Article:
The focus of acquisition reform discussion has been on the image of the Department of Defense (DoD) as a bad buyer. That has been the unstated but clearly recognized meme underpinning the Pentagon’s efforts over the past seven years to institute reforms under the heading of Better Buying Power. The idea is that if the Pentagon had all the necessary information, appropriate metrics, effective planning and scheduling tools and proper testing policies it wouldn’t continually manage acquisition programs that were off schedule and over budget. Also, if it were a better buyer, DoD would be able to avoid being flimflammed by private industry which withholds information, overcharges, underperforms, isn’t sufficiently innovative and, worst of all, wants to profit from its relationship with the Pentagon.
There is a real sense of victimhood in the DoD-centric narrative. And, yes, there are instances of waste, fraud and abuse in defense acquisition. But far less than one might imagine given the hundreds of thousands of contracts the Pentagon signs annually. Nor is there strong evidence to back the idea that the source of DoD’s acquisition problems is its inability to subdue an all-powerful, rapacious and unethical private sector.
In reality, DoD is hardly the victim when it comes to programs that go south or the failure to spend its resources in a cost-effective manner. DoD is not just a buyer in the marketplace. With a $200 billion annual appetite for hardware, goods and services, it dominates the global defense market. It is the classic 800-pound gorilla. In fact, for a broad array of specialized products and services it is the marketplace. There are lots of companies, from massive original equipment manufacturers down to small, disadvantaged and minority-owned business, that are dependent on defense spending to stay in business. This alone gives the Pentagon extraordinary power in negotiating deals and demanding services.
As part of the federal government, DoD is in a position not merely to dominate the marketplace for defense goods and services, but to define and shape it. It does this in a number of ways. There is the Federal Acquisition Regulation (FAR), the massive set of rules that govern how government agencies and departments acquire things. DoD operates under a special Defense FAR (DFAR) Supplement that allows it to further shape the marketplace. Based on the FAR/DFAR, the Pentagon demands access to detailed information on how companies operate, their costs, what prices they charge other customers, how they spend their internal resources and even their hiring practices.
Then there is the requirements generating process. It is extremely laborious, often backward looking and relatively ignorant when it comes to the state of the art in relevant technology areas. There are endless examples of great concepts, technologies and even systems that would have solved significant operational and tactical problems that were rejected by the Pentagon bureaucracy because there was no validated requirement.
The Pentagon further shapes the defense marketplace by the way it conducts competitions and writes contracts. For example, as anyone familiar with Performance-Based Logistics knows, when you write a contract for sustainment based on time and materials, the costs tend to go up and performance doesn’t. When contracts for the exact same work are written to specify outcomes and incentives provided to the winner to improve performance, costs decline and performance goes up. Similarly, when all the contract values is lowest price that is what the program office gets and not value.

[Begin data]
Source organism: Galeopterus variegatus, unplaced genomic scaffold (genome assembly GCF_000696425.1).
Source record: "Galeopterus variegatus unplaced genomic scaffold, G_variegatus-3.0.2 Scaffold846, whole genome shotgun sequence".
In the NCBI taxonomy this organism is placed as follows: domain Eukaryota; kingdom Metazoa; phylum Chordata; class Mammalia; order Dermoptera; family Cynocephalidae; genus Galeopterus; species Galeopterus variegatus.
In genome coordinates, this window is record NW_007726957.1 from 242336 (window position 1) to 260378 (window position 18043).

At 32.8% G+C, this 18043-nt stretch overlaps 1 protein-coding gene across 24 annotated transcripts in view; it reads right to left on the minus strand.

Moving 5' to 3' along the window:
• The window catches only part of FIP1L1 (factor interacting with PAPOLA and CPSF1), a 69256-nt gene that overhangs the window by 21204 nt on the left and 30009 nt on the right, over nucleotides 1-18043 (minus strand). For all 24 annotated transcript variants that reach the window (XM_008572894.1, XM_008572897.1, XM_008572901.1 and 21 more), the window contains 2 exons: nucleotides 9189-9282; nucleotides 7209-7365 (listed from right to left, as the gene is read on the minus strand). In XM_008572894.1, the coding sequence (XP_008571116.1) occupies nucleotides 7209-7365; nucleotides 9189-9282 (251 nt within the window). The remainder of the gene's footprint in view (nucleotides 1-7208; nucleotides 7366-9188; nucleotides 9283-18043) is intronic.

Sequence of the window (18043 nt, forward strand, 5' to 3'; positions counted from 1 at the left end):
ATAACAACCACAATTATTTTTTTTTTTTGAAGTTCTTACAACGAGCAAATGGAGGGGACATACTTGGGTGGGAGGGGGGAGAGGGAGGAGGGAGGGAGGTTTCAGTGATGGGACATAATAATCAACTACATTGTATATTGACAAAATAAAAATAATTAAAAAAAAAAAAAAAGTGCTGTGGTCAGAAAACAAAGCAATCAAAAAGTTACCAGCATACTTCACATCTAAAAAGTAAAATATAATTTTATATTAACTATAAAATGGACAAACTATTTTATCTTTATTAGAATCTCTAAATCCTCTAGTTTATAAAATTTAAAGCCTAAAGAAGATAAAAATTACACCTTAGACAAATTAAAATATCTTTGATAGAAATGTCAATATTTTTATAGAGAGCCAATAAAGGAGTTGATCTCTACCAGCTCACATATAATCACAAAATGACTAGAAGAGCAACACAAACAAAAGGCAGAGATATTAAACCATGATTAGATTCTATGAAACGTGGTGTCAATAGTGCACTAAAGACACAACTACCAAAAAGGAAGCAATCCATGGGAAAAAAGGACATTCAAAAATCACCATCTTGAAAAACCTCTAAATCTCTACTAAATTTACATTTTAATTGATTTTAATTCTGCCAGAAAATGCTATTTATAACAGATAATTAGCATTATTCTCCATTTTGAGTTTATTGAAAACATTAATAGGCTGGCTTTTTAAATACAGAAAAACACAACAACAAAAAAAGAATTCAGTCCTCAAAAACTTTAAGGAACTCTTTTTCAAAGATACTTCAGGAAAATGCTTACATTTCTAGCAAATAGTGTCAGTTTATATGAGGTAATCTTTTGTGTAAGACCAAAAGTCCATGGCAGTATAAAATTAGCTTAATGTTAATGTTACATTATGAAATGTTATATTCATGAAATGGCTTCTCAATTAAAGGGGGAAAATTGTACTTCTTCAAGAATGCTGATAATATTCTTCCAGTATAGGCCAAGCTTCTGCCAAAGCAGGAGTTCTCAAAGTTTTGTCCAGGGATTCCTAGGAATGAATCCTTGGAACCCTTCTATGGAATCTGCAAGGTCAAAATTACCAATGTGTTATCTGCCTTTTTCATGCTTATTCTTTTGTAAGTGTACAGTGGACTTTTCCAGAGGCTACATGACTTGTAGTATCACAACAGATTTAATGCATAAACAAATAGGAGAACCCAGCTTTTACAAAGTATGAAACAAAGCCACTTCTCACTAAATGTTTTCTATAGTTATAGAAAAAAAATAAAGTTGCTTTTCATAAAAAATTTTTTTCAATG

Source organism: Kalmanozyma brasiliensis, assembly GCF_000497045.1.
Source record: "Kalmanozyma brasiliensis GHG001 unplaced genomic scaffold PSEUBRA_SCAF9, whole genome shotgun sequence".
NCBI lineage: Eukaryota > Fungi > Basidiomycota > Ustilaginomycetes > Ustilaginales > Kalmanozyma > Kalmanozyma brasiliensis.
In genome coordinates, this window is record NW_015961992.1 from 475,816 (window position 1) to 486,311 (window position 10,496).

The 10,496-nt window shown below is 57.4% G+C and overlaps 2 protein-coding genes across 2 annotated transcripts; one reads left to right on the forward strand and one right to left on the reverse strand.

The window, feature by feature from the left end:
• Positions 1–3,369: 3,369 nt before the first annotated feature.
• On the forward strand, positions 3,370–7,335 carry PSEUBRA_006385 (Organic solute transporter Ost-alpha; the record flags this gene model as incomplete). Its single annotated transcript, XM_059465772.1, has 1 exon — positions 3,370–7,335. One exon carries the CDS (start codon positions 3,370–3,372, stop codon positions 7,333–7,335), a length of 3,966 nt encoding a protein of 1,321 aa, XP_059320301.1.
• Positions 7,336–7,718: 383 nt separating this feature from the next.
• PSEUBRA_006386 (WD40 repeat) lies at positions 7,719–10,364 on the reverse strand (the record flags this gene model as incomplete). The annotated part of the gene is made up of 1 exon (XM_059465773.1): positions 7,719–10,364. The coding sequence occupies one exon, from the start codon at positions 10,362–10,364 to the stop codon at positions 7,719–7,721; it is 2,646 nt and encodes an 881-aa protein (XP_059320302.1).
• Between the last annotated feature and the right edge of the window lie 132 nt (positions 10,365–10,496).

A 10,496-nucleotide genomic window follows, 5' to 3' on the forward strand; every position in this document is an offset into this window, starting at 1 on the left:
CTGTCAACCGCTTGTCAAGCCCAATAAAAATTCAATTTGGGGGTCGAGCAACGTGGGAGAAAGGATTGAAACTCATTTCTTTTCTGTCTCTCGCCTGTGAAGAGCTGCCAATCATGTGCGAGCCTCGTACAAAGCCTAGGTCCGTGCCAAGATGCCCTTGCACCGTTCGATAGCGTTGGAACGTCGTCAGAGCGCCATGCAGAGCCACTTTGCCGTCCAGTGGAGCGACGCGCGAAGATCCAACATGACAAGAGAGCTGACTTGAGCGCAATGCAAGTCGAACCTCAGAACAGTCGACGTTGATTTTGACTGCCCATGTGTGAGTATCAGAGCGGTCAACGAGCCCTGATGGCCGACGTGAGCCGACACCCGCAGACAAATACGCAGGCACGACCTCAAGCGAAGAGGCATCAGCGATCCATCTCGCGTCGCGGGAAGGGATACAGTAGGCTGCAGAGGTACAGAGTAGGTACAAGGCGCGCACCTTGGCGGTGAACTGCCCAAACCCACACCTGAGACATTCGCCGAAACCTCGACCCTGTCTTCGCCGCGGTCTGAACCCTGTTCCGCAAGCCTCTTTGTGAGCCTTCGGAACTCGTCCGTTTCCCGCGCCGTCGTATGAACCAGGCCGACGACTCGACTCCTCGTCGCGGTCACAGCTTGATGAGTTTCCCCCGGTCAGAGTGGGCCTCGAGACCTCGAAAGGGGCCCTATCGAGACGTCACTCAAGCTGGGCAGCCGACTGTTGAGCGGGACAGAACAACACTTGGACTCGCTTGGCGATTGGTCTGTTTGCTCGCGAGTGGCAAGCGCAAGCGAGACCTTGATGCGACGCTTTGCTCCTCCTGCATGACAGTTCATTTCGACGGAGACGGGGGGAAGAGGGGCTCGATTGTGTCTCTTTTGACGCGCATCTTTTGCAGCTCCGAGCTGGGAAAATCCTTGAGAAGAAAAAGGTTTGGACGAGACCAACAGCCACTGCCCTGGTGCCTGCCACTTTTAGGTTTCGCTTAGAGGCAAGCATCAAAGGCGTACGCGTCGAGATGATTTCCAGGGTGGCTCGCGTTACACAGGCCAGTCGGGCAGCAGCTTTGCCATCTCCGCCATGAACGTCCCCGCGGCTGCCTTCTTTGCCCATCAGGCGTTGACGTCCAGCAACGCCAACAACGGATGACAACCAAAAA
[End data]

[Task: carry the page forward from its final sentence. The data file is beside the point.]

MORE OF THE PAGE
One wonders how it is that DoD, which bestrides the defense marketplace like a colossus, writes the contracting rules and conducts the oversight, so often finds itself not getting the goods and services it wants from a relatively captive industry. Perhaps it is due, at least in part, to the fact that DoD is not a very good customer.
The business management literature is replete with discussions, lessons learned and horror stories about bad customer service and how companies can correct for this. But there is also a secondary literature on bad customers. Here are eight signs of a bad customer in the commercial marketplace provided by one such article:
· High contact frequency
· Swaps vendors in your industry and boasts about it
· Your staff complains about them
· Abusive to your staff
· Payment issues
· Tends to add or change the scope of work during project
· Constantly unavailable
· Tries to game the system
Virtually all of these apply to the Pentagon’s acquisition system. Some, such as swapping vendors, payment issues and changing the scope of work, are legendary problems in the defense marketplace. In other cases such as communications between customer and business, DoD demands continuous contact when it comes to oversight and auditing, but tries to stand aloof when it comes to making its needs clear. Overall these eight behaviors clearly lead to a loss of trust between customer and provider.
Companies dependent on defense business have learned to tolerate their customer’s bad behavior and work around his idiosyncrasies. However, this does not mean that they don’t tear their hair out at the lost opportunities not just for additional sales but to do the right thing for the warfighter, the taxpayer and the nation.
Companies not dependent on defense business – think Silicon Valley – have choices. These include radically reducing their exposure to a bad customer or even refusing them service. The Pentagon’s leadership needs to ponder that possibility.
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